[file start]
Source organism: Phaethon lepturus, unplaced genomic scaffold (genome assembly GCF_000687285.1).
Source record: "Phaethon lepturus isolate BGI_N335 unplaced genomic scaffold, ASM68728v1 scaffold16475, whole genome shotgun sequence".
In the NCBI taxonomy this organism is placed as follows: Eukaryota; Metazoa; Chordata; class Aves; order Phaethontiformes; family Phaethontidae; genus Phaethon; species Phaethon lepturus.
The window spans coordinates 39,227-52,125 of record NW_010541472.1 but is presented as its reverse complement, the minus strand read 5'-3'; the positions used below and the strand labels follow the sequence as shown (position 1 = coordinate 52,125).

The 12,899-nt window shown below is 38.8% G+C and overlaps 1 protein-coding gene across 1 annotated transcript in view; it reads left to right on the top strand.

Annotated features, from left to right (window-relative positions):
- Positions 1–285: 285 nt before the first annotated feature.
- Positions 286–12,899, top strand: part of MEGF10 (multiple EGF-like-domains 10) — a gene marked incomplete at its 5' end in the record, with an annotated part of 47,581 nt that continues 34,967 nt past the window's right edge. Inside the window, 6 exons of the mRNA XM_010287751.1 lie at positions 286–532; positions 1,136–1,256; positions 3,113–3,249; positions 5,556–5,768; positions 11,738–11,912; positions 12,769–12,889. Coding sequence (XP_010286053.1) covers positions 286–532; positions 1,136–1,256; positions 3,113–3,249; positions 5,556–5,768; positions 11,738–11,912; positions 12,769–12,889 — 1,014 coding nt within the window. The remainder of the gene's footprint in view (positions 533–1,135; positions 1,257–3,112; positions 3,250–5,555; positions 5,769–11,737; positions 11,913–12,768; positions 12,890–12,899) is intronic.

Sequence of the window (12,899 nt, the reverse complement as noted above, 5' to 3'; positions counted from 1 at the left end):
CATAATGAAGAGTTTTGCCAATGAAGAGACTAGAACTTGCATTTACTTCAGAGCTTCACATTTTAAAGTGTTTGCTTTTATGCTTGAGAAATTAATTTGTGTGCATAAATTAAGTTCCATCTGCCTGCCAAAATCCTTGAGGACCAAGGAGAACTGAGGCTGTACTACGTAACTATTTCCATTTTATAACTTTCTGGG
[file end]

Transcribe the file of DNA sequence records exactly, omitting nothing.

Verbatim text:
Source organism: Phaethon lepturus, unplaced genomic scaffold (genome assembly GCF_000687285.1).
Source record: "Phaethon lepturus isolate BGI_N335 unplaced genomic scaffold, ASM68728v1 scaffold16475, whole genome shotgun sequence".
In the NCBI taxonomy this organism is placed as follows: Eukaryota; Metazoa; Chordata; class Aves; order Phaethontiformes; family Phaethontidae; genus Phaethon; species Phaethon lepturus.
The window spans coordinates 39,227-52,125 of record NW_010541472.1 but is presented as its reverse complement, the minus strand read 5'-3'; the positions used below and the strand labels follow the sequence as shown (position 1 = coordinate 52,125).

The 12,899-nt window shown below is 38.8% G+C and overlaps 1 protein-coding gene across 1 annotated transcript in view; it reads left to right on the top strand.

Annotated features, from left to right (window-relative positions):
- Positions 1–285: 285 nt before the first annotated feature.
- Positions 286–12,899, top strand: part of MEGF10 (multiple EGF-like-domains 10) — a gene marked incomplete at its 5' end in the record, with an annotated part of 47,581 nt that continues 34,967 nt past the window's right edge. Inside the window, 6 exons of the mRNA XM_010287751.1 lie at positions 286–532; positions 1,136–1,256; positions 3,113–3,249; positions 5,556–5,768; positions 11,738–11,912; positions 12,769–12,889. Coding sequence (XP_010286053.1) covers positions 286–532; positions 1,136–1,256; positions 3,113–3,249; positions 5,556–5,768; positions 11,738–11,912; positions 12,769–12,889 — 1,014 coding nt within the window. The remainder of the gene's footprint in view (positions 533–1,135; positions 1,257–3,112; positions 3,250–5,555; positions 5,769–11,737; positions 11,913–12,768; positions 12,890–12,899) is intronic.

Sequence of the window (12,899 nt, the reverse complement as noted above, 5' to 3'; positions counted from 1 at the left end):
CATAATGAAGAGTTTTGCCAATGAAGAGACTAGAACTTGCATTTACTTCAGAGCTTCACATTTTAAAGTGTTTGCTTTTATGCTTGAGAAATTAATTTGTGTGCATAAATTAAGTTCCATCTGCCTGCCAAAATCCTTGAGGACCAAGGAGAACTGAGGCTGTACTACGTAACTATTTCCATTTTATAACTTTCTGGG